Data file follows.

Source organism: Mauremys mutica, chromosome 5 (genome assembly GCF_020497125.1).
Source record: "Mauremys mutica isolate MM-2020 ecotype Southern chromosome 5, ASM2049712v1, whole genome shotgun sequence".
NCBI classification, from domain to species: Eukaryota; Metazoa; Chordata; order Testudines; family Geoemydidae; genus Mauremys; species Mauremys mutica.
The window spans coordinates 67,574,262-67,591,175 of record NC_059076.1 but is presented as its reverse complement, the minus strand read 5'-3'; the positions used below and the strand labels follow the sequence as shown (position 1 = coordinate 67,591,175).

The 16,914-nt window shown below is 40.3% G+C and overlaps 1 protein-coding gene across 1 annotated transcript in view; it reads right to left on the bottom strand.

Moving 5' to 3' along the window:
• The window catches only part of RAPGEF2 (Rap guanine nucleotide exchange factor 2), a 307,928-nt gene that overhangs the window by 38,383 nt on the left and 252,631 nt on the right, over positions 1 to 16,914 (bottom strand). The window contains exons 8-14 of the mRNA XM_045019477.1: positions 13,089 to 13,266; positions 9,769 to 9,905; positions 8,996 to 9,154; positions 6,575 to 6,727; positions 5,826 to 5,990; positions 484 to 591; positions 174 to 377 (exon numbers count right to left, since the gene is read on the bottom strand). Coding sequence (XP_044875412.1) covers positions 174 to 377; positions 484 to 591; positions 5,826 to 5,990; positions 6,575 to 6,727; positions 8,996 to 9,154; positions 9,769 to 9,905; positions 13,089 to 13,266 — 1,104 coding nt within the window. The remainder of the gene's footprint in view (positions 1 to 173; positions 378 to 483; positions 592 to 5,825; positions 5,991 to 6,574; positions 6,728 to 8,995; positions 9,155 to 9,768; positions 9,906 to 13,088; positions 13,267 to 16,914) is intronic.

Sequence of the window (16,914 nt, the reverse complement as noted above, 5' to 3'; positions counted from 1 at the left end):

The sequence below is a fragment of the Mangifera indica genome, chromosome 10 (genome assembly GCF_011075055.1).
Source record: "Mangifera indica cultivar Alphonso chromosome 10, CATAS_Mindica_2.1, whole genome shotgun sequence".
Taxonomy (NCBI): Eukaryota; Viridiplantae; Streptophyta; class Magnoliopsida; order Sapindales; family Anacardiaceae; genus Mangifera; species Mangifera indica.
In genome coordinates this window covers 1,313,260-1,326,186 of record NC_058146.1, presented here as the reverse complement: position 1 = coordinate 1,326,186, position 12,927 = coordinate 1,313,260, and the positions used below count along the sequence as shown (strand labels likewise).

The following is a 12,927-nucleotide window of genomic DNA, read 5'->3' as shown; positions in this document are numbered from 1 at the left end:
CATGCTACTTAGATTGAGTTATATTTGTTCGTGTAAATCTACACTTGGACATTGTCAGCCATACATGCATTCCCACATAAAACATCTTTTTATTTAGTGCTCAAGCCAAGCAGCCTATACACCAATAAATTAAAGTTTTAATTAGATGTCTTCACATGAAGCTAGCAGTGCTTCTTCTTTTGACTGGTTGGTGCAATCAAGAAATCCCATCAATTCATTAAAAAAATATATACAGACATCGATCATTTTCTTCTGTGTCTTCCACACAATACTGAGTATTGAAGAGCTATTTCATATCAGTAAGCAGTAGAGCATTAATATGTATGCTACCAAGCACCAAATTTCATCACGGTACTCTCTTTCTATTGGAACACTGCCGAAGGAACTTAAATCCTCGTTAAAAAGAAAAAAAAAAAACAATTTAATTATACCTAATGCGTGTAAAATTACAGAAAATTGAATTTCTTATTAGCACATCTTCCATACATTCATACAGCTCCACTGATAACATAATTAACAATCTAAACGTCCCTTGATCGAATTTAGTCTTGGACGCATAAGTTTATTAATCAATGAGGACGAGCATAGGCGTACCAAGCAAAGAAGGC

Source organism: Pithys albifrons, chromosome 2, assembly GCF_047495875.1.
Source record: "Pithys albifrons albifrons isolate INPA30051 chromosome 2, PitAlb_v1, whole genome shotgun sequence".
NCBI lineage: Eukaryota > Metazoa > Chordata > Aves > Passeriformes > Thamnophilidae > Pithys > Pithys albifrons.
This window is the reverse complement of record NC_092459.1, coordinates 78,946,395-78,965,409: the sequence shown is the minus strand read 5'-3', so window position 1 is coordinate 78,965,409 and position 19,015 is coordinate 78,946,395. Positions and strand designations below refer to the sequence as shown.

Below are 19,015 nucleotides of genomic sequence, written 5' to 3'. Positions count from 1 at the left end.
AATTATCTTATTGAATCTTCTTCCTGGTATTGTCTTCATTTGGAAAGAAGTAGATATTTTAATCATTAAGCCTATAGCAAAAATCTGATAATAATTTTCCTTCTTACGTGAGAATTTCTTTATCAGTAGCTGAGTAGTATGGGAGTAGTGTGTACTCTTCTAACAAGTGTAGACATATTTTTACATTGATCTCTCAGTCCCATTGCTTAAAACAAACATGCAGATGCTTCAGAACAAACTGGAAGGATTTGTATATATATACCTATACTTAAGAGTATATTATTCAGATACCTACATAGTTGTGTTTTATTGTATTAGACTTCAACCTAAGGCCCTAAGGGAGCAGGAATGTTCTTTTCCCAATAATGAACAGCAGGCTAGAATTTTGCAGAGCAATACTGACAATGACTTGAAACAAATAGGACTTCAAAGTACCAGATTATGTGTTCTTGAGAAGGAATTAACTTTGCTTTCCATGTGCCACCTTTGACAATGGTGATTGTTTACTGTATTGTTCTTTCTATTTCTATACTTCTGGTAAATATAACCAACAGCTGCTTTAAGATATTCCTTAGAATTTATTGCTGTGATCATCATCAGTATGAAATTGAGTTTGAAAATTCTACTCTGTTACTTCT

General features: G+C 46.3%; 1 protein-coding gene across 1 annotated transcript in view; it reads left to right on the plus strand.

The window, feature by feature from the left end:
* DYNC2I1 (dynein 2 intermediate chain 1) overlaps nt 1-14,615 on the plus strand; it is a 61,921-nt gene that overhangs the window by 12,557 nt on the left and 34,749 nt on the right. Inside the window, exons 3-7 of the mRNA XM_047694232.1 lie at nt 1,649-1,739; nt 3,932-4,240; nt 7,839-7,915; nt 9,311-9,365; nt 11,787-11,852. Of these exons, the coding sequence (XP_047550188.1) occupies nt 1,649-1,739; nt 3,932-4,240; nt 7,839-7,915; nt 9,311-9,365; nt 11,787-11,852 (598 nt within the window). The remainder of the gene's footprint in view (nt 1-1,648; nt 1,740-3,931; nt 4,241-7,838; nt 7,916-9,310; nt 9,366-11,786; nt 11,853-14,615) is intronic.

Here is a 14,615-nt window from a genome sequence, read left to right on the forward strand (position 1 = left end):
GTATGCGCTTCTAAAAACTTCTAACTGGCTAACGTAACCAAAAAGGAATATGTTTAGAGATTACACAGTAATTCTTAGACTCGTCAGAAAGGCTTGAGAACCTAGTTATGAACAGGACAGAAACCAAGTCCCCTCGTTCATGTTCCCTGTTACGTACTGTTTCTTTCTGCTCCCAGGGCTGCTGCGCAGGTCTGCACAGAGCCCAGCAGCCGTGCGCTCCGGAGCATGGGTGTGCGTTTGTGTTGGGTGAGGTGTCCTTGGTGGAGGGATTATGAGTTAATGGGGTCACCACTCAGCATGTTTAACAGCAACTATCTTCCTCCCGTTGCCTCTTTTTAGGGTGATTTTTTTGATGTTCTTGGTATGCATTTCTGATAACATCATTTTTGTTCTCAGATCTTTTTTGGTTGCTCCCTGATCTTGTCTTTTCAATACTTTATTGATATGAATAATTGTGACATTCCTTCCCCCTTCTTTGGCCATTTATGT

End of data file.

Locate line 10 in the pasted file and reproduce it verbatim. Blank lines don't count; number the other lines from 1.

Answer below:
Source record: "Mangifera indica cultivar Alphonso chromosome 10, CATAS_Mindica_2.1, whole genome shotgun sequence".